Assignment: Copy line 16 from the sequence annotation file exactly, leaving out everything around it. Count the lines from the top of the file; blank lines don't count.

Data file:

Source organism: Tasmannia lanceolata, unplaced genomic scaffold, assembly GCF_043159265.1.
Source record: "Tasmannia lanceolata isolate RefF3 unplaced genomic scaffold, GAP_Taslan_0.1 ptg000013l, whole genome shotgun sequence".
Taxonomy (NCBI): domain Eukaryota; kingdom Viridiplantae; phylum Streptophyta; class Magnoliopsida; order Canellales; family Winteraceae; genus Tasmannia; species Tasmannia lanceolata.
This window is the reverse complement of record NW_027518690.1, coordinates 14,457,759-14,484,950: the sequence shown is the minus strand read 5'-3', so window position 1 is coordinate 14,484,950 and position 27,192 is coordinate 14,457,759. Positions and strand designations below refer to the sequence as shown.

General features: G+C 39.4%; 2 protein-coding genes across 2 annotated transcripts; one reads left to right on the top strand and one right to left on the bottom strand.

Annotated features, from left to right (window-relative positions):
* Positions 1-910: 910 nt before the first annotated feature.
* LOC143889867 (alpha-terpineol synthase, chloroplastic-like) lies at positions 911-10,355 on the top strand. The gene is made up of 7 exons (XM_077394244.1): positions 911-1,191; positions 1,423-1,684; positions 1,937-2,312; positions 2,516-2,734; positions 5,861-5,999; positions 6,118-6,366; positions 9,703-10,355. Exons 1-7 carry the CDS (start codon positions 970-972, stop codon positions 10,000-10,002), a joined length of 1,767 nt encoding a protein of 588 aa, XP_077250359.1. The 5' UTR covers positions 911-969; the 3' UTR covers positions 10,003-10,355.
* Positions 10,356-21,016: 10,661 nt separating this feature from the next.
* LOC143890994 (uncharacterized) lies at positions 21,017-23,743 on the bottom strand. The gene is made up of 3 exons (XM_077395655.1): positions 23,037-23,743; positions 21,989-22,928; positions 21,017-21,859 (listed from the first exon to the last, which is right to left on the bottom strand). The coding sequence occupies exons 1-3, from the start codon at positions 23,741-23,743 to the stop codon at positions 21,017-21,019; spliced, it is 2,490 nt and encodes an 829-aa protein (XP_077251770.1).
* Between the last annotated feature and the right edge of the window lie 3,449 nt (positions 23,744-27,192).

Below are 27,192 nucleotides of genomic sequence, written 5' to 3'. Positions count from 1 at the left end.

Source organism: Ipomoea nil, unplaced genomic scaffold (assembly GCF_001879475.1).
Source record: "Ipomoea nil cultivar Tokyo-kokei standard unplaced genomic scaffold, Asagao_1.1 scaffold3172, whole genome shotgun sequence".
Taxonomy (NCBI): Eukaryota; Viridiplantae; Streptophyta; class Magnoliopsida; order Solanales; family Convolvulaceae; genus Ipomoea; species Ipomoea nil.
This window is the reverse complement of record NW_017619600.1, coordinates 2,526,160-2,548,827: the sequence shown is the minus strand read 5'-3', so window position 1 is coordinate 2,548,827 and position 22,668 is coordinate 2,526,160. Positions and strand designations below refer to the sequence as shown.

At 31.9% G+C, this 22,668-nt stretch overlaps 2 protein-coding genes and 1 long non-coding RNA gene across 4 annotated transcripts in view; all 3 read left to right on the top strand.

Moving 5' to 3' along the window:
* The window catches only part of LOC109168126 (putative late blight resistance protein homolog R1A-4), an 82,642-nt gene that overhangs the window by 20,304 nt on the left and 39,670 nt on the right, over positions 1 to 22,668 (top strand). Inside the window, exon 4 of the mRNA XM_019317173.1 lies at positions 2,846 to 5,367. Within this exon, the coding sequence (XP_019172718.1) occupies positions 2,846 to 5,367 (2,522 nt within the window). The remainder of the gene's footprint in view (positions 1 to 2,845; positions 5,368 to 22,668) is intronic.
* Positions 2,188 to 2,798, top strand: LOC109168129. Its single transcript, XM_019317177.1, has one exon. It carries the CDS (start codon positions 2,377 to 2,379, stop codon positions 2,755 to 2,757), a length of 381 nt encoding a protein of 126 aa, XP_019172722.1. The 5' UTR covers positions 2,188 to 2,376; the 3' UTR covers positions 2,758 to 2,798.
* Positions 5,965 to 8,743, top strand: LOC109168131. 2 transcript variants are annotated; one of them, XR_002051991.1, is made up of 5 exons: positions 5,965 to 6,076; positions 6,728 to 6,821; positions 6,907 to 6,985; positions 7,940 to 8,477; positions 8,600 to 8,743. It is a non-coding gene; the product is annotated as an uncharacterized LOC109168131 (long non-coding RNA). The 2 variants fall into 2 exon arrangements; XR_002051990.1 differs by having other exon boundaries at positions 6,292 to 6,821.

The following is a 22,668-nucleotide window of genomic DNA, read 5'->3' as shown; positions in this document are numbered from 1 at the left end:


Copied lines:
This window is the reverse complement of record NW_017619600.1, coordinates 2,526,160-2,548,827: the sequence shown is the minus strand read 5'-3', so window position 1 is coordinate 2,548,827 and position 22,668 is coordinate 2,526,160. Positions and strand designations below refer to the sequence as shown.